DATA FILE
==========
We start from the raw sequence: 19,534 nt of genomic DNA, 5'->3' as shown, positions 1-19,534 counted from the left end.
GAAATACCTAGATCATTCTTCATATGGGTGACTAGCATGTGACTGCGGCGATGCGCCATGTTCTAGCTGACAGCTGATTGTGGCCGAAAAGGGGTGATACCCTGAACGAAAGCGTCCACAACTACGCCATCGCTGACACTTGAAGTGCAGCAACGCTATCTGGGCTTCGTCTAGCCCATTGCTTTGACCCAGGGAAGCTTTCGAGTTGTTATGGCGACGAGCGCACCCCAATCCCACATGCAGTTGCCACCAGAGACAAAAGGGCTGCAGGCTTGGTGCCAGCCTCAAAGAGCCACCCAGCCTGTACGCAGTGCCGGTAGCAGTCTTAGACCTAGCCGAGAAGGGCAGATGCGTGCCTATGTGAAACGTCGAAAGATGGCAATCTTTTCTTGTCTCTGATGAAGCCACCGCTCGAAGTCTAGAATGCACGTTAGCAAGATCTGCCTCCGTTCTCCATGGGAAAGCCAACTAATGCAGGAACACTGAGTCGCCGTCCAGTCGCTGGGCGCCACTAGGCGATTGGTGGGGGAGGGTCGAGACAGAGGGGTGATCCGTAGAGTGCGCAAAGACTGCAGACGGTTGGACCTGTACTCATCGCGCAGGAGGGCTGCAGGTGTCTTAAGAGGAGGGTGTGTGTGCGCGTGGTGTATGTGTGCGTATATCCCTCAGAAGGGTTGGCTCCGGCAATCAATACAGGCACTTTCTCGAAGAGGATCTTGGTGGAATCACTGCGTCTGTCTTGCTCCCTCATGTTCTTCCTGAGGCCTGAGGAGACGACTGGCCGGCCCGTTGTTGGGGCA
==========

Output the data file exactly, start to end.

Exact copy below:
We start from the raw sequence: 19,534 nt of genomic DNA, 5'->3' as shown, positions 1-19,534 counted from the left end.
GAAATACCTAGATCATTCTTCATATGGGTGACTAGCATGTGACTGCGGCGATGCGCCATGTTCTAGCTGACAGCTGATTGTGGCCGAAAAGGGGTGATACCCTGAACGAAAGCGTCCACAACTACGCCATCGCTGACACTTGAAGTGCAGCAACGCTATCTGGGCTTCGTCTAGCCCATTGCTTTGACCCAGGGAAGCTTTCGAGTTGTTATGGCGACGAGCGCACCCCAATCCCACATGCAGTTGCCACCAGAGACAAAAGGGCTGCAGGCTTGGTGCCAGCCTCAAAGAGCCACCCAGCCTGTACGCAGTGCCGGTAGCAGTCTTAGACCTAGCCGAGAAGGGCAGATGCGTGCCTATGTGAAACGTCGAAAGATGGCAATCTTTTCTTGTCTCTGATGAAGCCACCGCTCGAAGTCTAGAATGCACGTTAGCAAGATCTGCCTCCGTTCTCCATGGGAAAGCCAACTAATGCAGGAACACTGAGTCGCCGTCCAGTCGCTGGGCGCCACTAGGCGATTGGTGGGGGAGGGTCGAGACAGAGGGGTGATCCGTAGAGTGCGCAAAGACTGCAGACGGTTGGACCTGTACTCATCGCGCAGGAGGGCTGCAGGTGTCTTAAGAGGAGGGTGTGTGTGCGCGTGGTGTATGTGTGCGTATATCCCTCAGAAGGGTTGGCTCCGGCAATCAATACAGGCACTTTCTCGAAGAGGATCTTGGTGGAATCACTGCGTCTGTCTTGCTCCCTCATGTTCTTCCTGAGGCCTGAGGAGACGACTGGCCGGCCCGTTGTTGGGGCA